Define Your Customer Use Case
I’m going to go over defining a Use Case when finding Product Market Fit. A lot of people talk about their target audience, their Persona, who they want to sell to and where to find them when looking for Product Market Fit. But often they really don’t know much about them. If it’s a B2B, they can go on Linkedin and do a job title or company size search. If they’re running ads on Facebook, they’ll search there and maybe find out their interests. Regardless, they know very little about them which makes everything more difficult.
At Straight Talk, one of our key audiences are startup founders particularly in the software and technology space looking to achieve Product Market Fit then transition into scaling. So we know they have a lot of challenges. Such as:
- How do they know they really have Product Market Fit?
- How do they measure it?
- When are they going to need to raise a seed or preseed?
- Do they have complete control over their website? Usually they don’t.
- Can they create Landing Pages on the fly?
- What type of ads should they run?
- Where should they run them?
- What type of resources should they run?
- How do they minimize the amount of risk they have to take?
The list goes on and on…We know their challenges and understand them because we know that audience inside out. We know their daily challenges & what they have to overcome. You will have to do the same if you’re going to succeed in achieving Product Market Fit and eventually see scalable growth.
The easiest way to demonstrate this is by giving you an example.
To get started, you’ll need to:
- Think about who your target audience is.
- What type of industry are they in?
- Where are you going to find them?
- Ask yourself “Why would they use my product or service?”
It’s that simple but people usually go to a high level and they don’t dive into the weeds. You want to dive into the details, while using very strict parameters. Then what happens is people start branching out and start talking about all these different Use Cases for all the different Personas & different target markets.
What you want to do is create a very strict Persona and strict people within that Persona. Then, dive deep into those specific people’s Use Cases.
Let’s say you’ve done that and your product is an email marketing tool that’s specifically designed for small companies with less than 5 people. (Just take this as a Use Case.) When asked “How do they use it?” They’ll say “Oh, they use it to send newsletters. They use it to reach out to their customers.” The reply will be “Great! You’ve covered it. Onto the next step.” But in reality…what does that even mean? Reach out to their customers? Promote what they do? That means nothing to most people. If that is what they’re using it for then give me specifics.
- Are they using it weekly?
- Is it automated?
- How much is manual?
- Are they sending out deals? If so, what kind of deals?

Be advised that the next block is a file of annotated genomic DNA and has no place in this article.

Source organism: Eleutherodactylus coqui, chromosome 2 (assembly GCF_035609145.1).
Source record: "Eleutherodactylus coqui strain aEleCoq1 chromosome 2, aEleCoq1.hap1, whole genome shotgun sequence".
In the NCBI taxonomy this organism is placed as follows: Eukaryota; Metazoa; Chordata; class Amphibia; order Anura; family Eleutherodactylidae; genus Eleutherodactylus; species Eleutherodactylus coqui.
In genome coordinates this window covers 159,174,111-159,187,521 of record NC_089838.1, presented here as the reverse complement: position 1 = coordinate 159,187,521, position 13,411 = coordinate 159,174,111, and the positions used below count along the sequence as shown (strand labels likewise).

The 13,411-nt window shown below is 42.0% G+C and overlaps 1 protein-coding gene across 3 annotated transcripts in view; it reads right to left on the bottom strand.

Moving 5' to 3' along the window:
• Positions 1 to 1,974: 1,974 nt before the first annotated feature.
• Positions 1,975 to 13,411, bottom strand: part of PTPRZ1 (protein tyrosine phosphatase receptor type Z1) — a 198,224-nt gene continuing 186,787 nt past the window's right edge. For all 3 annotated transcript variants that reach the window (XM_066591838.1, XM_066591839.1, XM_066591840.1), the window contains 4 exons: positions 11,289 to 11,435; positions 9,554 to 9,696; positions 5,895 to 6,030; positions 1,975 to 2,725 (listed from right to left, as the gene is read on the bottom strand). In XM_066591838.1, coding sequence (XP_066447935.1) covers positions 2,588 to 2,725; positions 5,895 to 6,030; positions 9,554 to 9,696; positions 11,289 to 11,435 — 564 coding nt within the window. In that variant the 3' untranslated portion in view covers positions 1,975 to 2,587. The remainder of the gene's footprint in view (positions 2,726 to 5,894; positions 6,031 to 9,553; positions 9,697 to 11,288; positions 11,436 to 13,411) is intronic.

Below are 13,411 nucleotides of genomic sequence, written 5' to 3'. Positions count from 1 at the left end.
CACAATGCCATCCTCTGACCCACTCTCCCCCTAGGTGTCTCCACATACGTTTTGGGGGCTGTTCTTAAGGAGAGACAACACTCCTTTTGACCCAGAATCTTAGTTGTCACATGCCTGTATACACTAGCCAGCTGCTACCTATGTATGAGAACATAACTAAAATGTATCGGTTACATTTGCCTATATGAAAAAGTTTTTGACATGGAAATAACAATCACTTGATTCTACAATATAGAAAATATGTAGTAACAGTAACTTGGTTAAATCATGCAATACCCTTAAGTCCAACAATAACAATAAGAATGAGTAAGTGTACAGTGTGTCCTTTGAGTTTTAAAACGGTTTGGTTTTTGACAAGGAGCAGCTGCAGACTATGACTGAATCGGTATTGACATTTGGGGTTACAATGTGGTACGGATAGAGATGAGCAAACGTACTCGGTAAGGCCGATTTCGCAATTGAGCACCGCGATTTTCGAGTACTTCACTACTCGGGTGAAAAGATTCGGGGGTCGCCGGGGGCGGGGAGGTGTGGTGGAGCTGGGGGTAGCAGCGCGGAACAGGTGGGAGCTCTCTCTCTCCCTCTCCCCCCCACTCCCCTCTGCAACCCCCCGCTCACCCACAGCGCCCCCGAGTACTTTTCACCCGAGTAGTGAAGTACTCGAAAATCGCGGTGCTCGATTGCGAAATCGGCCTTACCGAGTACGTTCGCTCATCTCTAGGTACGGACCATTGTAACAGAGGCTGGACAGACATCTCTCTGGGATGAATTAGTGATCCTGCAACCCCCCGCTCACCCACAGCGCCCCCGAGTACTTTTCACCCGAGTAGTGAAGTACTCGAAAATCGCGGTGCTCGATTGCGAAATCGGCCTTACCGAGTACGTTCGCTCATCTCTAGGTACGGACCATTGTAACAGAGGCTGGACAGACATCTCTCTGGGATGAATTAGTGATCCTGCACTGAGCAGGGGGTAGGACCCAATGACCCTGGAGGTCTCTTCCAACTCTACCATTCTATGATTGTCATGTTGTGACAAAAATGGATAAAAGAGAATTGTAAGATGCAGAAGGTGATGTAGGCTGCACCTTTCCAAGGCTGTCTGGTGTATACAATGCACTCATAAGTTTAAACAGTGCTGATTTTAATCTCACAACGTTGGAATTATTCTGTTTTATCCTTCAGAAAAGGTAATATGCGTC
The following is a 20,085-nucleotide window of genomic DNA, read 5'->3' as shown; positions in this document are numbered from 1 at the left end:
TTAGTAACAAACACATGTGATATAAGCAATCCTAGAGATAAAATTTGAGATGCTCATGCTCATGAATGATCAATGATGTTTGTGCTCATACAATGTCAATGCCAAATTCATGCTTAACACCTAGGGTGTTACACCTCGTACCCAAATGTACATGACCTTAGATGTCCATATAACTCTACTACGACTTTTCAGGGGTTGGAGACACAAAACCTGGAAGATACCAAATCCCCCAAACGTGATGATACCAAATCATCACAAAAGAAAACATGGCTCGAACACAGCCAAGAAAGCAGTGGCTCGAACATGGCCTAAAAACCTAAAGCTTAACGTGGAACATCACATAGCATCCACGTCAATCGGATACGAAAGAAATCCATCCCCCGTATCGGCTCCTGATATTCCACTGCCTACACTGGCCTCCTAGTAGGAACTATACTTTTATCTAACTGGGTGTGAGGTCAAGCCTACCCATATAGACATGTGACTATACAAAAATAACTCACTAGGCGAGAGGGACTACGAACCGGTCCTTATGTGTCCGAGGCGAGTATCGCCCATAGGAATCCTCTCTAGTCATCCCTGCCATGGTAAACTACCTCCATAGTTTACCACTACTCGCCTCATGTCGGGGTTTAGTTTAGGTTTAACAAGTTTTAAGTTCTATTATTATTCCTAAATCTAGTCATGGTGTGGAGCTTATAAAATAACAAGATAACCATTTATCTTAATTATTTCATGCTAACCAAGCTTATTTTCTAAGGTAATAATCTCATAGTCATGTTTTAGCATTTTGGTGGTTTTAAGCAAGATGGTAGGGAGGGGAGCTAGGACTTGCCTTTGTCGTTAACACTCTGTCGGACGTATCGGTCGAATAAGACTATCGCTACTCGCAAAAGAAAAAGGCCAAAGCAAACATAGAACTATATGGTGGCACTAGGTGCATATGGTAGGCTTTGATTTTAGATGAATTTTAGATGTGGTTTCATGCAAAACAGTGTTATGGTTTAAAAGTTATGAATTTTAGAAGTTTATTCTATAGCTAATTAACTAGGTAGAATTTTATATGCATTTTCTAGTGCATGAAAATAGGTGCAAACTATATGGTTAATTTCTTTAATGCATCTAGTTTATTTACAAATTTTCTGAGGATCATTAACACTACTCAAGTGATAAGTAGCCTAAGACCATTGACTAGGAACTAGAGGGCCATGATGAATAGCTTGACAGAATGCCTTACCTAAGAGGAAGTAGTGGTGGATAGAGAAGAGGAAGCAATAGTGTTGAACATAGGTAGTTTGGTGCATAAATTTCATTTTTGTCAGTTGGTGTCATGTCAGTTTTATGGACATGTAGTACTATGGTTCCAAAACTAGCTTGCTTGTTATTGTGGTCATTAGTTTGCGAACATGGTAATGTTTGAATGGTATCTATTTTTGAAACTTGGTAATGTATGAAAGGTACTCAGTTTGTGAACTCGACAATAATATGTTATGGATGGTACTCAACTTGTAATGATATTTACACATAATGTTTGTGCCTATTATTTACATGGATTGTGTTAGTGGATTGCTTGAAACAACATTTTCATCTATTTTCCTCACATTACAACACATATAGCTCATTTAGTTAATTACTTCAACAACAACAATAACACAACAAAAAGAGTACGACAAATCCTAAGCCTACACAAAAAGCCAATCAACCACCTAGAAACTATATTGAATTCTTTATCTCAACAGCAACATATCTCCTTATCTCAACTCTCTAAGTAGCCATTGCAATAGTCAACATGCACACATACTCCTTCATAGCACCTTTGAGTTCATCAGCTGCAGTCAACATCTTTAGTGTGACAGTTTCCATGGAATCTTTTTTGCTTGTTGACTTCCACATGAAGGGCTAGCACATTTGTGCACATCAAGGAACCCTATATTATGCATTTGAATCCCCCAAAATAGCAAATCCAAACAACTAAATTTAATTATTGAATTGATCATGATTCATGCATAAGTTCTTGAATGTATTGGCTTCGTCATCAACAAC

- Is it an update on how their week went?
- Are they offering specific products or services, depending on the individual?
- Are they doing segmenting?
- Do they even know about any of this stuff?
- If not, then you have to educate them on it.
- How many emails do they send every week?
- How many people do they average on their list?
- How are they adding people to their list?
These are all things you can be asking for within that particular Use Case. You might find out, if it’s a company of 1-5 people that you may be targeting the owner. Which means they probably don’t have a lot of experience in email marketing or best how to leverage it. If that’s the case, let’s start asking for it in your Product Market Fit.
- How can you educate them?
- How can you make them successful whilst using your product?
- What can your product do around email marketing, that’s going to deliver tangible results?
- Maybe you’re going to be targeting people offering products as opposed to services?
- If that’s the case, perhaps you can create a sequence of emails pre-built into the platform people can leverage & it will deliver results for them.
That’s what I mean by “specifics.” You have to understand their viewpoint intimately. Both their strengths and their weaknesses. If they don’t know the best way to use email marketing, you have to be there to solve that problem.
Just like we do here at Straight Talk. people will come to us and ask “What platform should I use to choose an Acquisition Channel?” We’re there to help them solve it.
All of this will then get added to your Persona. I’d encourage you to already have:
- Your target audience
- Type of company they work in
- Job title they have etc etc
Then, take that specific set of criteria and do a deep dive into a Use Case.
- What do you know about them
- What don’t you know about them
When you’ve created that Use Case, put it into your Persona Document.
Then ask yourself honestly:
- Now that we’ve defined this Use Case, Do we really know what these people are struggling with?
- Do we actually solve that pain or do we have more work to do?
The answer will surprise you. Have a go at what we’ve just gone over and I have no doubt that it will help you achieve Product Market Fit.
By Dan Wheatley, Co-Founder
CEO/Co-Founder of Straight Talk Consulting, a business consultancy that gets our hands dirty. We work with organisations to achieve product market fit before transitioning into scalable and repeatable growth